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    Success is not just chicken feed

    NewsPoultry NewsTuesday 20 March 2012

    Tony O'Neill, business development director at Moy Park, talks about the importance of the poultry industry
    Tell us about your business

    Craigavon-based Moy Park is Northern Ireland's largest food processing company and the leading provider of fresh, locally farmed and produced chicken in the UK. The company is recognised as one of the largest producers of organic, free range and corn-fed poultry in Europe.

    Moy Park has been part of the Marfrig Group since 2008 and employs over 10,800 people across its 13 main production sites in Northern Ireland, England, France and The Netherlands. The company expanded its base in Northern Ireland, taking over the O'Kane poultry business in 2010, which enabled the company to enter the turkey sector for the first time.

    What is your unique selling point?

    As a leading food company we believe our success is based on maintaining close relationships and working in partnership with our farmers, as well as continued investment in the business.

    Moy Park takes pride in recognising the talent and excellence in Northern Ireland's food sector and is committed to supporting its farming base, which totals some 600 poultry farms in Northern Ireland alone.

    In 2011, Moy Park farmer Seamus Kane was awarded the coveted UK-wide M-amp;S 'Champion of Champions' award for sustainable and innovative farming practices.

    Who are your customers?

    Moy Park processes over 200 million chickens and two million turkeys per year in its primary processing factories in Northern Ireland and England.

    We supply leading retailers and food service providers throughout the UK with a range of high quality, fresh, breaded and added value poultry products.

    Moy Park also supplies all hatching eggs to a significant proportion of the total European market and has supplied all organic chicken for the Duchy Originals from Waitrose product range since June 2011.

    What have been the biggest challenges for your business over the last year?

    Throughout 2011, the poultry sector experienced a combination of sustained price hikes and inflation costs.

    Against this backdrop Moy Park has continued to grow and develop the business.

    We continue to invest in the core business to ensure we meet the needs of our customers and consumers. The team at Moy Park believes agri-food is playing a major part in rebuilding the local economy, with the poultry sector a crucial part of this - employing thousands of people.

    Where do you see the opportunities for your business in the year ahead?

    We are constantly looking at ways to grow our business. We are big supporters of the retail sector locally and have plans to extend our Moy Park branded range in Ireland.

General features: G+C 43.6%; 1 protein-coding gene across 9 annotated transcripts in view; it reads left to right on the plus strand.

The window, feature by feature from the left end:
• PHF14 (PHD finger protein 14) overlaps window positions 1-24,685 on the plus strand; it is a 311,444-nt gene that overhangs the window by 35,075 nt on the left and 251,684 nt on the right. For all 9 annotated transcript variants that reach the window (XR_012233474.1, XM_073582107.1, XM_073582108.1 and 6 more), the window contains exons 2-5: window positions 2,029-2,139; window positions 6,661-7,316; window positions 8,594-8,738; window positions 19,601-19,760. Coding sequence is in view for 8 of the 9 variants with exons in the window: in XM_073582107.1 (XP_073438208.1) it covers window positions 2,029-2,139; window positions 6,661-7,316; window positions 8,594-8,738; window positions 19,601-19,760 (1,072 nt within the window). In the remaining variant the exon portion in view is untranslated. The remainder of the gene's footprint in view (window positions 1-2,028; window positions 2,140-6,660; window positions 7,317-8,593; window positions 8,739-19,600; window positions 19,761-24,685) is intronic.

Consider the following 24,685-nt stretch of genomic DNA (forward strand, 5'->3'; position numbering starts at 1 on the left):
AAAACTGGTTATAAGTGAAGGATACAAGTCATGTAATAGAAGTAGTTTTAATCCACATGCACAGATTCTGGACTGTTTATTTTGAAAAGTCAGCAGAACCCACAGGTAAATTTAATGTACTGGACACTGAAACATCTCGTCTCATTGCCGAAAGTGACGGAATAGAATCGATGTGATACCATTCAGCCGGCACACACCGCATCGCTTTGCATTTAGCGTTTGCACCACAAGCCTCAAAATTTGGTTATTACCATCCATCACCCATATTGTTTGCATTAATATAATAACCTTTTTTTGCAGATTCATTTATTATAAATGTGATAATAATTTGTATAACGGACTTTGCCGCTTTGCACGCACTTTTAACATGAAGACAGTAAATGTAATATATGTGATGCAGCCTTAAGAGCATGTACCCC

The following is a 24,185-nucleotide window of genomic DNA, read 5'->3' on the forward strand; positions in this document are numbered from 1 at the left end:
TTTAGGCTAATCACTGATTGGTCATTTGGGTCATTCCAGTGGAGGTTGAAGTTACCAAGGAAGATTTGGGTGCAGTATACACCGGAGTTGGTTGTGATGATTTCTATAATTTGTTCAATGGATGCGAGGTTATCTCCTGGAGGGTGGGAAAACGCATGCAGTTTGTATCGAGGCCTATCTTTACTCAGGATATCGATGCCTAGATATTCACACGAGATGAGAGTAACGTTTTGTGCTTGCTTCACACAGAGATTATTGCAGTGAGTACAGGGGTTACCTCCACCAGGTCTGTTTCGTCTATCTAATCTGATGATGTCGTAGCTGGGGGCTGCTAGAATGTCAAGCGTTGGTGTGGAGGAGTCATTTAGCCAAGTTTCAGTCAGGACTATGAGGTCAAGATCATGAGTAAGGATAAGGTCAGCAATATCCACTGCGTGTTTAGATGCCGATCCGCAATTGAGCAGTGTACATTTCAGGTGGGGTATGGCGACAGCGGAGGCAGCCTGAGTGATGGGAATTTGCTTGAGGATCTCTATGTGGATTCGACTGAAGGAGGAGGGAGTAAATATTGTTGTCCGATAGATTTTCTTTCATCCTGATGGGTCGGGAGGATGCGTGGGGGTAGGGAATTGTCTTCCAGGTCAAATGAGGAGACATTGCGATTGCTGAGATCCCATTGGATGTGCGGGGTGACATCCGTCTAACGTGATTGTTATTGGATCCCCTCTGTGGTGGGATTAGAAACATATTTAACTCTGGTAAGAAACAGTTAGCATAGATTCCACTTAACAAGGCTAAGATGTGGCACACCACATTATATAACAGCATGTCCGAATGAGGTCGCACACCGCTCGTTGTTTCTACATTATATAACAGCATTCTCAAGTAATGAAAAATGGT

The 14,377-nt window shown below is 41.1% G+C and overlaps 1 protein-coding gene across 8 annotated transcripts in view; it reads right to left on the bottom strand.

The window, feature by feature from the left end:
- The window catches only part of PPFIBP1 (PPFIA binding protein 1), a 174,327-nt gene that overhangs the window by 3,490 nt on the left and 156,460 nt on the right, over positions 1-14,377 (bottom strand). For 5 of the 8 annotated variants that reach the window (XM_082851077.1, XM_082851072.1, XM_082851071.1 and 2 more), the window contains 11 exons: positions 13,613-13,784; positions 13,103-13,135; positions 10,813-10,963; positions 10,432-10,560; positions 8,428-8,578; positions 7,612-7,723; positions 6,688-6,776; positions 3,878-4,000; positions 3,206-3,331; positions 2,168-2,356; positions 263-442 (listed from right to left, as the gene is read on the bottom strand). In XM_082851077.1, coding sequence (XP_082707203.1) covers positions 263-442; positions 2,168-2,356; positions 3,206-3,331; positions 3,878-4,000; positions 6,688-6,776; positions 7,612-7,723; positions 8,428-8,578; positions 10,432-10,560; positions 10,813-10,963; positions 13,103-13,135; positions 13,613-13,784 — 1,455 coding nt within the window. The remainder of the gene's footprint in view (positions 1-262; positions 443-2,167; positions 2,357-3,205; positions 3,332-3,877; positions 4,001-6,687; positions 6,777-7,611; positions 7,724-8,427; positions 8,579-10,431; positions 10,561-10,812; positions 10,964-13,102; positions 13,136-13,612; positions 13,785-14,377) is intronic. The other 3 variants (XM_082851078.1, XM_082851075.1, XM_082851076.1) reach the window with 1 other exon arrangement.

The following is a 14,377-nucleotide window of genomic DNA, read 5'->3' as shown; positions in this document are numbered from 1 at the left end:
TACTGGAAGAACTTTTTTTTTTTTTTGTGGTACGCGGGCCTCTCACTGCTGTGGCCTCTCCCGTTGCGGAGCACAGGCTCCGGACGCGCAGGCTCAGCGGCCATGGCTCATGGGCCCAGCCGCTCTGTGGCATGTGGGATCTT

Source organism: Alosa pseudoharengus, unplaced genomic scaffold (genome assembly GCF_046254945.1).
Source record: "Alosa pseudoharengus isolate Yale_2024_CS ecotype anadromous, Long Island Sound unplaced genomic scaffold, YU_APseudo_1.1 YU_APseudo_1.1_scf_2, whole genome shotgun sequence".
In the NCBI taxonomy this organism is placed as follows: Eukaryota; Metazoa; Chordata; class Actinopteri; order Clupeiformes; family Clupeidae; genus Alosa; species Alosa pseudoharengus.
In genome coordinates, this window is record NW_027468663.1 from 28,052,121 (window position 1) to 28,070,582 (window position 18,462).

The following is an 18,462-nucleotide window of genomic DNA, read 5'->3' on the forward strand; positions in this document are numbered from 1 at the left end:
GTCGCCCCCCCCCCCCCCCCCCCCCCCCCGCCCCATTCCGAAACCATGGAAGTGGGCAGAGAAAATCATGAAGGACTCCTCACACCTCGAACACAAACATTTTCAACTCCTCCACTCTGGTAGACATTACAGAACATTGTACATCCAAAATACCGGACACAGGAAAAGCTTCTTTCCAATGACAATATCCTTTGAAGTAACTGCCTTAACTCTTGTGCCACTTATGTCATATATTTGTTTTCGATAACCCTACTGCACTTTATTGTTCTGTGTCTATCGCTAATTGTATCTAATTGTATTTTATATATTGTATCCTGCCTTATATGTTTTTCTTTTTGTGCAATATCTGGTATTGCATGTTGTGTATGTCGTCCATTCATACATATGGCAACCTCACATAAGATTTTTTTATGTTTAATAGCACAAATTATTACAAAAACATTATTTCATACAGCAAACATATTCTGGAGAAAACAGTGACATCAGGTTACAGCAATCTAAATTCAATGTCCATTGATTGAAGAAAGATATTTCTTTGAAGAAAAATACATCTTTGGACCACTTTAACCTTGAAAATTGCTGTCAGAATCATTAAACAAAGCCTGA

We have recently launched new Moy Park branded products and will continue to look at consumer demands and identify trends in order to extend our product range further.

    Our focus remains on continuous improvement and on delivering high quality, great value products to our customers.

    In the poultry category, branded fresh chicken products have a lot of potential for growth.

    We have also added turkey to our product range and we see big opportunities for further new product development in the turkey category.

    We have also made considerable investment into a high profile television campaign, which is currently airing, to support sales of our products through retailers.

    How do you view the health of the Northern Ireland economy?

    The operating environment for businesses in Northern Ireland is tougher than ever.

    However, the agri-food sector continues to grow in these extreme circumstances.

    The agri-food sector currently creates around 20% of private sector employment and generates an output worth almost £4bn.

    It is our belief that the Northern Ireland food and drink industry has the capacity to increase output by 40% to £5.6bn by 2020 and in the process generate up to 15,000 new jobs.

    With the formation of the Agri-food Strategy Board, Government and industry will work together to realise this potential over the short, medium and long term.

    Should the Executive do more to help local business?

    Indigenous businesses can certainly do with any help they can get in the current climate.

    While I believe some positive steps are being taken, the Executive must develop and drive a "business friendly" attitude into the local departments who are generally considered more difficult to work with than any of our neighbours.

    A clear, consistent and efficient approach to planning applications would also be beneficial for companies making major investment decisions.

    Why is corporate social responsibility (CSR) important to your business?

    Moy Park remains committed to investing and improving all aspects of corporate and social responsibility.

    We have implemented policies and made commitments, ranging from sustainable sourcing and waste reduction, to efficient water usage, ethics and diversity.

    Our extensive corporate responsibility programme includes participation in charitable activities to raise much needed funds for our charity partner Macmillan Cancer Support.

    Moy Park is also involved in education initiatives and works in partnership with Young Enterprise, the College of Agriculture, Food and Rural Enterprise (CAFRE) and local schools.

    These initiatives are designed to inspire creativity and entrepreneurship and are aimed at developing business skills among students, something which we view as extremely important.


    Source: Belfast Telegraph

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